I am now reversing my recommendation on F-Secure. The 2007 product is not a good one. If you have F-Secure 2006 and it’s working well for you, you’re safe to ride out its license. But you should plan on making the switch then.

Nod32. 2.7
So why didn’t I pick Nod32 last year? There were three main reasons:

1. It has a terrible interface. Part of the reason that’s the case is that it’s a lot more configurable and powerful than other AV products. Still, I knew that some of my readers were going to have a hard time setting it up properly. It’s even easy to miss settings. Eset is planning to heavily revise the user interface in an upcoming release. My initial inclination was to wait for that revision, which will probably be called Version 3.0. (The 2.7 release’s interface is nearly identical to the 2.5 version I reviewed last year.) But with F-Secure falling out of the running, Nod32 2.7 is the best choice, despite the user interface issues.

2. A lot of smart people disagree with me on this point, but I prefer an AV product that has outbound mail scanning. It’s true, the most important scan is the inbound scan — and Nod32 does that just fine. So why then does Nod32 offer an outbound scan for Microsoft Outlook clients but no others? I didn’t (and still don’t) like the double standard. Eset intends to eventually add outbound scans for other email programs, but Eset officials have told me that the company doesn’t plan to do so until some time after the forthcoming 3.0 release.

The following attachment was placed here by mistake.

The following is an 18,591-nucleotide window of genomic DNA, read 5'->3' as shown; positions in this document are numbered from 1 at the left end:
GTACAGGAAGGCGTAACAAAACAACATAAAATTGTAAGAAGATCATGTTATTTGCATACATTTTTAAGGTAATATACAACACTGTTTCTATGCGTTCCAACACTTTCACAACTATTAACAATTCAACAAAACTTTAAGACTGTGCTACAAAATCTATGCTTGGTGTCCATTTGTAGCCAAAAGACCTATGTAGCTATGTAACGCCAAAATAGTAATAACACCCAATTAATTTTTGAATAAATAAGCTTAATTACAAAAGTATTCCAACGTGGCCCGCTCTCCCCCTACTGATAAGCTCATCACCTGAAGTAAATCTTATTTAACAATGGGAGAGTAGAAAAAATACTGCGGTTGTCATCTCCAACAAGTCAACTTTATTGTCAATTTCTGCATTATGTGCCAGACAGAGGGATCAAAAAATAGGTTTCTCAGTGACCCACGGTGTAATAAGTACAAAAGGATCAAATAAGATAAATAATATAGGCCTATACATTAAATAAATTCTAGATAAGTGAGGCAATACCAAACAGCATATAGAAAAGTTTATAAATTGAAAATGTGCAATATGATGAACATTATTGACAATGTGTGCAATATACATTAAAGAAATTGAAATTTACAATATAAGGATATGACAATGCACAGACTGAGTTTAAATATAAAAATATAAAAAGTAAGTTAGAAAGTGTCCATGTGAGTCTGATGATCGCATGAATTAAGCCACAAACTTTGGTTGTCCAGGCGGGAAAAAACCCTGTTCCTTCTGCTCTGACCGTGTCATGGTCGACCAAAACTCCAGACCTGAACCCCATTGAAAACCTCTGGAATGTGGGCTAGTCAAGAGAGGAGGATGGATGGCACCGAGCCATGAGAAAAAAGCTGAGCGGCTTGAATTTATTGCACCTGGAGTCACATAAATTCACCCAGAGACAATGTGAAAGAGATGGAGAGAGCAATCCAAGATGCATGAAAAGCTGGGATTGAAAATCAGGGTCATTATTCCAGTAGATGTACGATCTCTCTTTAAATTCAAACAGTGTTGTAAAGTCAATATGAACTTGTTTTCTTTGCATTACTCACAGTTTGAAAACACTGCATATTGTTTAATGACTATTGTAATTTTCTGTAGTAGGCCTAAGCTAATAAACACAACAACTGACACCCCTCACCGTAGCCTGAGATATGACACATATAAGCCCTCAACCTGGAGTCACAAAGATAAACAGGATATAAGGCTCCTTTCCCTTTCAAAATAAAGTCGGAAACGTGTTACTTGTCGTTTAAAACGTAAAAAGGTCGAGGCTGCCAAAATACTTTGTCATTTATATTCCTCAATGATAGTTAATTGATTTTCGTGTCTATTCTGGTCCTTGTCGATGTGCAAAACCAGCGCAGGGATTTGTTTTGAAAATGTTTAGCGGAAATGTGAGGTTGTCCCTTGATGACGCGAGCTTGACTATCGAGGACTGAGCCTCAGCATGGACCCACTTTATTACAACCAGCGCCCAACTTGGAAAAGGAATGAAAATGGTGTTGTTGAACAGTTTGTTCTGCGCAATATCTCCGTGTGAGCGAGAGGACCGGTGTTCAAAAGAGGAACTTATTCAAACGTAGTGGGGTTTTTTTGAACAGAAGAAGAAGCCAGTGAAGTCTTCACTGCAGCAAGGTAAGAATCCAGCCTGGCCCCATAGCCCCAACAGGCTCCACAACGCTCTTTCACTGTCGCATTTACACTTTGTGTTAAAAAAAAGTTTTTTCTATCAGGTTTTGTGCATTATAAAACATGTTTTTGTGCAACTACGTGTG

3. As a Eudora user, I wasn’t thrilled that Nod32 doesn’t scan Eudora’s text-based mailbox files on disk scans. (Other AV products have no trouble scanning Eudora mailboxes.) Nod32 just skips them, and if you force it to scan them, it will give you error messages. Eset has no intention of fixing this problem. While that doesn’t mean Eudora users are unprotected (Nod32 scans everything that comes into your computer — before it even gets to your mailbox files), it’s not a good thing. Why does the product even offer a scheduled disk scan then? The best approach to security is not to rely too much on any one method of protection. Again, there’s a double standard, and I dislike double standards.

Nod32’s Shining Flip Side
What’s good about Nod32 grows on you the more you use it, though. I have it running on four computers, and I’ve come to greatly admire it and trust it implicitly (though none of those PCs currently has Eudora on them.)

What makes Nod32 a great security utility? First, it’s a tight application with a very small footprint. You will not notice any performance hit with Nod32. Second, once you figure out how to install and configure it properly, it operates silently. Third, it’s extremely effective at its job. You will be protected. For more about Nod32 2.7, check out the Eset Nod32 Web site. (Plus, check out this story that explains how to configure harder-to-find settings in Nod32.)

Another aspect of Nod32 that I like is that it’s inexpensive, and the company offers small multiple-license deals that are aimed at techies like us who may have multiple computers in their homes. As I did last year, you can buy four two-year Nod32 licenses for $148. That works out to $18.50 per year per PC (renewals are less expensive, so that’s part of the savings). As an existing 2.5 license holder, the upgrade to Version 2.7 was free to me.

If the company’s claims for the 2.7 are to be believed, it’s even more effective against malware than 2.5 was. Eset’s Nod32 2.7 marketing language claims it protects against viruses, spyware, malware, and rootkits. I know this to be true of the product, although in the past its makers stopped short of claiming it. I’m running 2.7 as my only virus/spyware/malware protection, opting to remove Spy Sweeper. Version 2.7 also supports Vista. I’ve had it running on a Vista machine for a couple of months.